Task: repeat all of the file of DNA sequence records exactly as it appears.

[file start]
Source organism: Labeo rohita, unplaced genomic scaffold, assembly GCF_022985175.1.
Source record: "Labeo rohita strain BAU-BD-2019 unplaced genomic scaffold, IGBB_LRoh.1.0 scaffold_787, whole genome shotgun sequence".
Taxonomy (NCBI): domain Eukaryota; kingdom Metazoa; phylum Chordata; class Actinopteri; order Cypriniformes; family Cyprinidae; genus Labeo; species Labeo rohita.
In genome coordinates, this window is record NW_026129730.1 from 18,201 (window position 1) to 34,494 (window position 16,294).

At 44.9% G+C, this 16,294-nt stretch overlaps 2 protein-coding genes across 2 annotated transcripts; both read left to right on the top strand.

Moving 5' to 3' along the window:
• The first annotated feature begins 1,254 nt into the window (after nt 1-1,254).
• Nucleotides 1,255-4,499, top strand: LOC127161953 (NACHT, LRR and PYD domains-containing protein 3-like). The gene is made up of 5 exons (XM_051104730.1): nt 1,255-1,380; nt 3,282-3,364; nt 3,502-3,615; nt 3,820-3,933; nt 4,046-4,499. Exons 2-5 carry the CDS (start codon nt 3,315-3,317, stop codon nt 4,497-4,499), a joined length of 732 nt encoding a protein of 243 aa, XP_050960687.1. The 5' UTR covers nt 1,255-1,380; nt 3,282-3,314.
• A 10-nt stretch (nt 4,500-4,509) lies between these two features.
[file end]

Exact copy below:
Source organism: Labeo rohita, unplaced genomic scaffold, assembly GCF_022985175.1.
Source record: "Labeo rohita strain BAU-BD-2019 unplaced genomic scaffold, IGBB_LRoh.1.0 scaffold_787, whole genome shotgun sequence".
Taxonomy (NCBI): domain Eukaryota; kingdom Metazoa; phylum Chordata; class Actinopteri; order Cypriniformes; family Cyprinidae; genus Labeo; species Labeo rohita.
In genome coordinates, this window is record NW_026129730.1 from 18,201 (window position 1) to 34,494 (window position 16,294).

At 44.9% G+C, this 16,294-nt stretch overlaps 2 protein-coding genes across 2 annotated transcripts; both read left to right on the top strand.

Moving 5' to 3' along the window:
• The first annotated feature begins 1,254 nt into the window (after nt 1-1,254).
• Nucleotides 1,255-4,499, top strand: LOC127161953 (NACHT, LRR and PYD domains-containing protein 3-like). The gene is made up of 5 exons (XM_051104730.1): nt 1,255-1,380; nt 3,282-3,364; nt 3,502-3,615; nt 3,820-3,933; nt 4,046-4,499. Exons 2-5 carry the CDS (start codon nt 3,315-3,317, stop codon nt 4,497-4,499), a joined length of 732 nt encoding a protein of 243 aa, XP_050960687.1. The 5' UTR covers nt 1,255-1,380; nt 3,282-3,314.
• A 10-nt stretch (nt 4,500-4,509) lies between these two features.